October 22, 2001
By Ahmad Faruqui
This essay is by Ahmad Faruqui who is currently a Fellow at the American Institute of International Studies and author of the forthcoming book “Rethinking the National Security of Pakistan” (Ashgate Publishing, 2002). Despite the perceived short term benefits of Pakistan’s latest relationship with the US, Faruqui fears a long term Muslim and minority backlash will become increasingly probable the longer Pakistan continues to support and assist the US attacks on Afghanistan.
“Musharraf’s About Face”
By Ahmad Faruqui, American Institute of International Studies
General Musharraf has made a 180-degree turn in Pakistan’s long-standing policy toward Afghanistan. This sea of change was accomplished in less than 18 hours, after a marathon session with the army’s senior commanders. The general made no attempt to consult the nation’s opinion leaders. He simply “took the nation into confidence” during a short address on radio and television.
The change in foreign policy was followed a few weeks later by several changes in the military high command. First of all, General Musharraf’s tenure as army chief was extended indefinitely. Second, three senior generals who were perceived to have pro-Taliban views, but who had also been instrumental in bringing the General to power on October 12, 1999 were sidelined or retired. Third, several other “like minded” generals were promoted to senior positions.
By eliminating dissent from within the military, General Musharraf has consolidated his grip on power. In many ways, he is echoing the footsteps of two previous military rulers: Field Marshal Ayub Khan and General Zia ul Haq. Ayub Khan took over the presidency soon after taking over as the military ruler, and introduced a form of “basic democracy” that bears a strong resemblance to the type of “grass roots democracy” that Musharraf has been slowly implementing during the past year.
Musharraf is also following in the footsteps of General Zia who also found it convenient to quickly dispatch the generals who were instrumental in bringing him to power on July 5, 1977. More directly, he decided to avail himself of the opportunities presented by a war between neighboring Afghanistan and a super power. Zia was the beneficiary of billions of dollars in US economic and military aid, for letting Pakistan become a “frontline” state in the US battle against the “Evil Empire.” He was transformed from an international pariah who executed a democratically elected prime minister into a hero of the West.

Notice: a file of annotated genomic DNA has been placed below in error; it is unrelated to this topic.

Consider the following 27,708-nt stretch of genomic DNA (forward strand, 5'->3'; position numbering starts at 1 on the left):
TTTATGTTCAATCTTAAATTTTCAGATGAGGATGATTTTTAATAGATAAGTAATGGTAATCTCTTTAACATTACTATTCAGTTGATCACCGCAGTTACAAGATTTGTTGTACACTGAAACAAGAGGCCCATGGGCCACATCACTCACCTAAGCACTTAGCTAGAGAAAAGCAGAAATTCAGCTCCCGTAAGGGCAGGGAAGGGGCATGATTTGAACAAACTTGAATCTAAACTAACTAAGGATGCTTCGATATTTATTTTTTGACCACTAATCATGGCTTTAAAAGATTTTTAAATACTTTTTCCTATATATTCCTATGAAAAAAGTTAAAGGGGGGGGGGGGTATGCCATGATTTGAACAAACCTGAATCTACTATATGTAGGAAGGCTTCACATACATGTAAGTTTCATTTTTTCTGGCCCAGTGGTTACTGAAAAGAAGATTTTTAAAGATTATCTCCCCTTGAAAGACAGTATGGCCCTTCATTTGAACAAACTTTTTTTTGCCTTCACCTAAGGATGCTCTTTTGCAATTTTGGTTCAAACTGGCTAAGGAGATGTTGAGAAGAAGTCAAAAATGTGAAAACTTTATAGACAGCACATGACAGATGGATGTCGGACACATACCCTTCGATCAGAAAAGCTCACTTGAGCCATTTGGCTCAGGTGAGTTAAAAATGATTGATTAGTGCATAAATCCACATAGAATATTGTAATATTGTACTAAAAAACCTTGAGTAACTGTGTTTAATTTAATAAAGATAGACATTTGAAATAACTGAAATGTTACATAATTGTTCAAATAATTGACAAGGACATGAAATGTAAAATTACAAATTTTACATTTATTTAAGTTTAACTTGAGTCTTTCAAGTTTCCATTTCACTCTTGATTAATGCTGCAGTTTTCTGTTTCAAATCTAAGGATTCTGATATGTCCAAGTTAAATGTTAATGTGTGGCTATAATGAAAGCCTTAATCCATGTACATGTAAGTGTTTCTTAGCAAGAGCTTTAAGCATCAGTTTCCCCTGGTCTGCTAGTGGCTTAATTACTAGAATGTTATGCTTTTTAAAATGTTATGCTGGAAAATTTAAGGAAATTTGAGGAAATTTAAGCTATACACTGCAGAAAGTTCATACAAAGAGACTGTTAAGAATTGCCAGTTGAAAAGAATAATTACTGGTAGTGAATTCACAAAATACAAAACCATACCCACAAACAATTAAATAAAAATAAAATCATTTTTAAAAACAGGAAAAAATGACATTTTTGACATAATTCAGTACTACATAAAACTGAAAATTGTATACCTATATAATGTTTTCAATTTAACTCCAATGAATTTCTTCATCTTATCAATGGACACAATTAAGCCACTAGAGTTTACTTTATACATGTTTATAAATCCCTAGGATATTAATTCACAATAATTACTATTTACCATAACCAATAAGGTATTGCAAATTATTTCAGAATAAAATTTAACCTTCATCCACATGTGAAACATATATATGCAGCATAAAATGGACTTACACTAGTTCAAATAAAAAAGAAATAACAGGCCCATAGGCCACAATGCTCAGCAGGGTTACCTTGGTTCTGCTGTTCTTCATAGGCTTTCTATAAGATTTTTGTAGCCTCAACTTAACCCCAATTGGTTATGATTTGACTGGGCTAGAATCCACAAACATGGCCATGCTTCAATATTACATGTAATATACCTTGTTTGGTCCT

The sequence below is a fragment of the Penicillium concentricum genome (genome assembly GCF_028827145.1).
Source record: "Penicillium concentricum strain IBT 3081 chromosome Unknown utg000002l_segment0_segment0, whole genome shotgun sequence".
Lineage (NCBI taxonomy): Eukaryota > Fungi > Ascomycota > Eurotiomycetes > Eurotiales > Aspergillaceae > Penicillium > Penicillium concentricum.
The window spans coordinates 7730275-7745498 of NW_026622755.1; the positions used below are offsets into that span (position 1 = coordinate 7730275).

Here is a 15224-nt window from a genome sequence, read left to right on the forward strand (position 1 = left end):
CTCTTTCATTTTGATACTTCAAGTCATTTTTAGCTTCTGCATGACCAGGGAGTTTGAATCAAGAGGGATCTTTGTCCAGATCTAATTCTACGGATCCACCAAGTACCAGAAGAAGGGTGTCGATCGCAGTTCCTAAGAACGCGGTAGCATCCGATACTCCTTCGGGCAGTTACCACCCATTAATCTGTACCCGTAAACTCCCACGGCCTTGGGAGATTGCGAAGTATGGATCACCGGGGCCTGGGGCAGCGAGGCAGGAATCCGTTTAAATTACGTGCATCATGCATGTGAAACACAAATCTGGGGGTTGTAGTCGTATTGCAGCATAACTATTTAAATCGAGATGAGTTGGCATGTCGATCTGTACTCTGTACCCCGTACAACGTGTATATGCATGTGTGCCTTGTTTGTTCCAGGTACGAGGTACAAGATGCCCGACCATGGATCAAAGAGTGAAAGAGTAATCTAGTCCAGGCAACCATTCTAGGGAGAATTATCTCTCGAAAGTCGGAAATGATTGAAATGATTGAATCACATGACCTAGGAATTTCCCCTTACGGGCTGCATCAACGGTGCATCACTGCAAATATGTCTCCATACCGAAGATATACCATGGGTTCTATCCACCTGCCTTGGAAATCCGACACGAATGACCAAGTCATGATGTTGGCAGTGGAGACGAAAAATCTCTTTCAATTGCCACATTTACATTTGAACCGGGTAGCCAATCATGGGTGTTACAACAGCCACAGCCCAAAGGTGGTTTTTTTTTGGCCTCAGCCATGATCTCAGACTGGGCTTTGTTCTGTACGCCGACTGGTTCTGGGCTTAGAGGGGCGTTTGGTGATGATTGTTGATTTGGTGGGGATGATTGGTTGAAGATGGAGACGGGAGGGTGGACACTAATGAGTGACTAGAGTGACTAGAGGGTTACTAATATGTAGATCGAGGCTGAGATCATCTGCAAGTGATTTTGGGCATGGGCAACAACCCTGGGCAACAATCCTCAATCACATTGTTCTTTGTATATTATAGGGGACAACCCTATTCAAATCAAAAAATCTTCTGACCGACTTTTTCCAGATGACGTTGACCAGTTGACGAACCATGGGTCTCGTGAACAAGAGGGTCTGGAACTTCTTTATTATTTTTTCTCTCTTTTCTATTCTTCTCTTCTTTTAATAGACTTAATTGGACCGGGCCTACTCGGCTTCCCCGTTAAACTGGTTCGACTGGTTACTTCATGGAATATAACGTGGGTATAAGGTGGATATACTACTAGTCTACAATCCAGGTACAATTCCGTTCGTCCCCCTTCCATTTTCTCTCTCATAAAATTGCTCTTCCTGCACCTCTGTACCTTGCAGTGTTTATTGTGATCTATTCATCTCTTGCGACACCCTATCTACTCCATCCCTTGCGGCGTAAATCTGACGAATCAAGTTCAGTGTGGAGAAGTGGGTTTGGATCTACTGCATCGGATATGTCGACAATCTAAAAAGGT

The terrible legacy of that Afghan war: gun-running, drug-trafficking and migration of refugees continues to haunt Pakistan today, more than a decade later.
However, General Musharraf is cozying up to the United States much more overtly than Zia, and his new friendship with the American military is fraught with even greater dangers. Zia, with all his weaknesses, was too shrewd a strategist to let the CIA openly supply arms to the Mujahideen. They were transported through the Pakistani military (which of course took its cut in the process). No US fighters or bombers flew over Pakistan; no planes were based there; and there was no question of ground troops being deployed in Pakistan to conduct raids against Soviet formations deployed in Afghanistan. Pakistani F-16 fighters patrolled the skies near Afghanistan, and were successful in shooting down several Soviet fighter pilots who had crossed the border in hot pursuit of Mujahideen fighters.